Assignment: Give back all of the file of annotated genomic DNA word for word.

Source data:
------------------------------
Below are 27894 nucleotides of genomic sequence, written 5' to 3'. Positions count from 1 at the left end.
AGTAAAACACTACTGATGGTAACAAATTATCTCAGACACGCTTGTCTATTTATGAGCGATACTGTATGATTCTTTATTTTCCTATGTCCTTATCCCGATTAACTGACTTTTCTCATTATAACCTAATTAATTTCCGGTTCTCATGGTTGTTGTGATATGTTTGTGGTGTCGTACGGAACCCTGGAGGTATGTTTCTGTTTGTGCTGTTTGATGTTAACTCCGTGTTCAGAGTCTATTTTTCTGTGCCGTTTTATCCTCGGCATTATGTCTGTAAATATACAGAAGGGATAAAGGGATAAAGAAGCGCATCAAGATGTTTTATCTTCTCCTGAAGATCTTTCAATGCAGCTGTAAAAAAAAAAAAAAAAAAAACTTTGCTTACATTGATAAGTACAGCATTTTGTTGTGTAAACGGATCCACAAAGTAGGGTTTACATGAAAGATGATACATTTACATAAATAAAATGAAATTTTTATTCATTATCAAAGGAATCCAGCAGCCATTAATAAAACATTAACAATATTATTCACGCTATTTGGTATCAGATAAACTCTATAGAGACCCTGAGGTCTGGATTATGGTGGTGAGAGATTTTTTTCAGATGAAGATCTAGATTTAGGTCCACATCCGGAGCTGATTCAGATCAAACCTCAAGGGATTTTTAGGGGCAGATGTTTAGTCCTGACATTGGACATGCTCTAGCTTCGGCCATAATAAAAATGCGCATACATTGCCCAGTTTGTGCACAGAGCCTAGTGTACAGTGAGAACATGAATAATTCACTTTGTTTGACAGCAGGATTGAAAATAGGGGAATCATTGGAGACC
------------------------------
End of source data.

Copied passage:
Below are 27894 nucleotides of genomic sequence, written 5' to 3'. Positions count from 1 at the left end.
AGTAAAACACTACTGATGGTAACAAATTATCTCAGACACGCTTGTCTATTTATGAGCGATACTGTATGATTCTTTATTTTCCTATGTCCTTATCCCGATTAACTGACTTTTCTCATTATAACCTAATTAATTTCCGGTTCTCATGGTTGTTGTGATATGTTTGTGGTGTCGTACGGAACCCTGGAGGTATGTTTCTGTTTGTGCTGTTTGATGTTAACTCCGTGTTCAGAGTCTATTTTTCTGTGCCGTTTTATCCTCGGCATTATGTCTGTAAATATACAGAAGGGATAAAGGGATAAAGAAGCGCATCAAGATGTTTTATCTTCTCCTGAAGATCTTTCAATGCAGCTGTAAAAAAAAAAAAAAAAAAAACTTTGCTTACATTGATAAGTACAGCATTTTGTTGTGTAAACGGATCCACAAAGTAGGGTTTACATGAAAGATGATACATTTACATAAATAAAATGAAATTTTTATTCATTATCAAAGGAATCCAGCAGCCATTAATAAAACATTAACAATATTATTCACGCTATTTGGTATCAGATAAACTCTATAGAGACCCTGAGGTCTGGATTATGGTGGTGAGAGATTTTTTTCAGATGAAGATCTAGATTTAGGTCCACATCCGGAGCTGATTCAGATCAAACCTCAAGGGATTTTTAGGGGCAGATGTTTAGTCCTGACATTGGACATGCTCTAGCTTCGGCCATAATAAAAATGCGCATACATTGCCCAGTTTGTGCACAGAGCCTAGTGTACAGTGAGAACATGAATAATTCACTTTGTTTGACAGCAGGATTGAAAATAGGGGAATCATTGGAGACC